Adian no Tsue

At first glance Adian no Tsue may appear to be a shameless clone of The Legend of Zelda, but further examination proves it’s actually an educational game in a junky, loose fitting Zelda disguise.

Adian no Tsue

Japanese Title: アディアンの杖
English Translation: Staff of Adian
English Release: none

Release Date: December 12, 1986
Publisher: Sunsoft
Developer: ASK Kodansha Co. Ltd
Genre: Action Adventure / Educational
Product Code: SSD-ADA
Disk Format: Double-sided
Notable Credits: none

An educational game in action-adventure clothing, Adian no Tsue is an interesting title. Appealing to parental nature, the game takes everything that made Zelda great just 8 months earlier and strips it away adding instead a  seemingly tacked-on arithmetic equation solving element.

Your heroic avatar moves from room to room, screen by screen much like in The Legend of Zelda and slaying all of the monsters in a given room reveals a math equation with each of the four walls representing a different answer. Slashing the wall with the correct answer reveals doors and bells. A wrong answers send a wave of monsters back into the room. The bells serve as the bedrock of the in-game economy and can be traded at the store for useful items.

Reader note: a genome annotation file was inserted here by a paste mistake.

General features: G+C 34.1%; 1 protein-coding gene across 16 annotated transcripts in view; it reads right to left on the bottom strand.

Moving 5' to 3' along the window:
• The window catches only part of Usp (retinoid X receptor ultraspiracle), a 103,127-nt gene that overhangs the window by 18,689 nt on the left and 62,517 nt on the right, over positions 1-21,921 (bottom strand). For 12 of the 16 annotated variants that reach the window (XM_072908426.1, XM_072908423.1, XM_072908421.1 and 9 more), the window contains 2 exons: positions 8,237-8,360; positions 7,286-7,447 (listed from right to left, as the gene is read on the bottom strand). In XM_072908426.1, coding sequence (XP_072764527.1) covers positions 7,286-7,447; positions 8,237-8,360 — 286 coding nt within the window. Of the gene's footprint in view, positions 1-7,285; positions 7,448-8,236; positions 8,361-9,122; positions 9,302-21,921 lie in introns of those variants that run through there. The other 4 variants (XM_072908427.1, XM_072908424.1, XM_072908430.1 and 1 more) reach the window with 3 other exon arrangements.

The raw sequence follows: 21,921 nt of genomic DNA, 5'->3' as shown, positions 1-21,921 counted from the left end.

Inside the big box

The math equations are simple enough, but if you get stumped you can push select for a hint. The game itself came in a large plastic clam shell case designed to look like a book. Also included was a 158 manga instruction book detailing the game’s story.

Adian no Tsue looks an awful lot like The Legend of Zelda, but the combination of not-quite-right control and imprecise hit detection end the similarities at the cosmetic level. Adian no Tsue succeeds, just barely, because it is such an oddball title; a kind-of educational game with bright colourful artwork and just enough meat to make worth a little bit of your time.